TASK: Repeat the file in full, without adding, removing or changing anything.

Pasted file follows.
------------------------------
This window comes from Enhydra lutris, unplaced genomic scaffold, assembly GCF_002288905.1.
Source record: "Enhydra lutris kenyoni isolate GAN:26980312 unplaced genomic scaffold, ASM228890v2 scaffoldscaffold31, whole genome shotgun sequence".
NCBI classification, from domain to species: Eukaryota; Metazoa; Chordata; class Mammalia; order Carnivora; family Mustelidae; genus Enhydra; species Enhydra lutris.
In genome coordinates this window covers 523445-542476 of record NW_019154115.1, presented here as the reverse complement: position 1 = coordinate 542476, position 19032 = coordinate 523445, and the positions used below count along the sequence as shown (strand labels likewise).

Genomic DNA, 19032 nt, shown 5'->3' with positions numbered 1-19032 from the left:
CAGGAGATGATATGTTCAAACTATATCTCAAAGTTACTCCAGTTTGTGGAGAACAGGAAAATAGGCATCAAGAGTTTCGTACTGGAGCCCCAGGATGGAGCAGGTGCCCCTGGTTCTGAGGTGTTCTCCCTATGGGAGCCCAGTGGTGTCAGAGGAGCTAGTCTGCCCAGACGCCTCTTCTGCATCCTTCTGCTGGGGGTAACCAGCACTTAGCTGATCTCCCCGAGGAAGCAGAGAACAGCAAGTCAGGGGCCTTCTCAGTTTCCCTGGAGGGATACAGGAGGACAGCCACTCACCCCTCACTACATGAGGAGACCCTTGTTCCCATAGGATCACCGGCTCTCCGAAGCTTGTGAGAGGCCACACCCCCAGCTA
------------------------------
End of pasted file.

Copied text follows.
This window comes from Enhydra lutris, unplaced genomic scaffold, assembly GCF_002288905.1.
Source record: "Enhydra lutris kenyoni isolate GAN:26980312 unplaced genomic scaffold, ASM228890v2 scaffoldscaffold31, whole genome shotgun sequence".
NCBI classification, from domain to species: Eukaryota; Metazoa; Chordata; class Mammalia; order Carnivora; family Mustelidae; genus Enhydra; species Enhydra lutris.
In genome coordinates this window covers 523445-542476 of record NW_019154115.1, presented here as the reverse complement: position 1 = coordinate 542476, position 19032 = coordinate 523445, and the positions used below count along the sequence as shown (strand labels likewise).

Genomic DNA, 19032 nt, shown 5'->3' with positions numbered 1-19032 from the left:
CAGGAGATGATATGTTCAAACTATATCTCAAAGTTACTCCAGTTTGTGGAGAACAGGAAAATAGGCATCAAGAGTTTCGTACTGGAGCCCCAGGATGGAGCAGGTGCCCCTGGTTCTGAGGTGTTCTCCCTATGGGAGCCCAGTGGTGTCAGAGGAGCTAGTCTGCCCAGACGCCTCTTCTGCATCCTTCTGCTGGGGGTAACCAGCACTTAGCTGATCTCCCCGAGGAAGCAGAGAACAGCAAGTCAGGGGCCTTCTCAGTTTCCCTGGAGGGATACAGGAGGACAGCCACTCACCCCTCACTACATGAGGAGACCCTTGTTCCCATAGGATCACCGGCTCTCCGAAGCTTGTGAGAGGCCACACCCCCAGCTA